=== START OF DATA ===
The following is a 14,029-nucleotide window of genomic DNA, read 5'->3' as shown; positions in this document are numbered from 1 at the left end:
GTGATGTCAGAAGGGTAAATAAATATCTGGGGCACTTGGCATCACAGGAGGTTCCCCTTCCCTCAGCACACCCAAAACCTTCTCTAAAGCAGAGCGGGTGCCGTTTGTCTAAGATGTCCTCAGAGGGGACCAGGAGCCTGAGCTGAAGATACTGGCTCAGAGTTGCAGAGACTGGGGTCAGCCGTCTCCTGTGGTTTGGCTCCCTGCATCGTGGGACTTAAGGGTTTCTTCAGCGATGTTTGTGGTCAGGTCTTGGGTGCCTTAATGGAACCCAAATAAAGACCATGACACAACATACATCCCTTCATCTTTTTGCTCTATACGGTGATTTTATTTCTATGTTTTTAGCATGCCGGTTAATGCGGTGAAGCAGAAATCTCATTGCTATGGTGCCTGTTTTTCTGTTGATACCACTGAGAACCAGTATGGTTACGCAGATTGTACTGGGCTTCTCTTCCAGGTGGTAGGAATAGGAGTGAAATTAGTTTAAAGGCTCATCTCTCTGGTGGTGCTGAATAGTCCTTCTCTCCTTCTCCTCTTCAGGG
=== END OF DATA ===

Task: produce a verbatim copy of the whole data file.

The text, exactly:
The following is a 14,029-nucleotide window of genomic DNA, read 5'->3' as shown; positions in this document are numbered from 1 at the left end:
GTGATGTCAGAAGGGTAAATAAATATCTGGGGCACTTGGCATCACAGGAGGTTCCCCTTCCCTCAGCACACCCAAAACCTTCTCTAAAGCAGAGCGGGTGCCGTTTGTCTAAGATGTCCTCAGAGGGGACCAGGAGCCTGAGCTGAAGATACTGGCTCAGAGTTGCAGAGACTGGGGTCAGCCGTCTCCTGTGGTTTGGCTCCCTGCATCGTGGGACTTAAGGGTTTCTTCAGCGATGTTTGTGGTCAGGTCTTGGGTGCCTTAATGGAACCCAAATAAAGACCATGACACAACATACATCCCTTCATCTTTTTGCTCTATACGGTGATTTTATTTCTATGTTTTTAGCATGCCGGTTAATGCGGTGAAGCAGAAATCTCATTGCTATGGTGCCTGTTTTTCTGTTGATACCACTGAGAACCAGTATGGTTACGCAGATTGTACTGGGCTTCTCTTCCAGGTGGTAGGAATAGGAGTGAAATTAGTTTAAAGGCTCATCTCTCTGGTGGTGCTGAATAGTCCTTCTCTCCTTCTCCTCTTCAGGG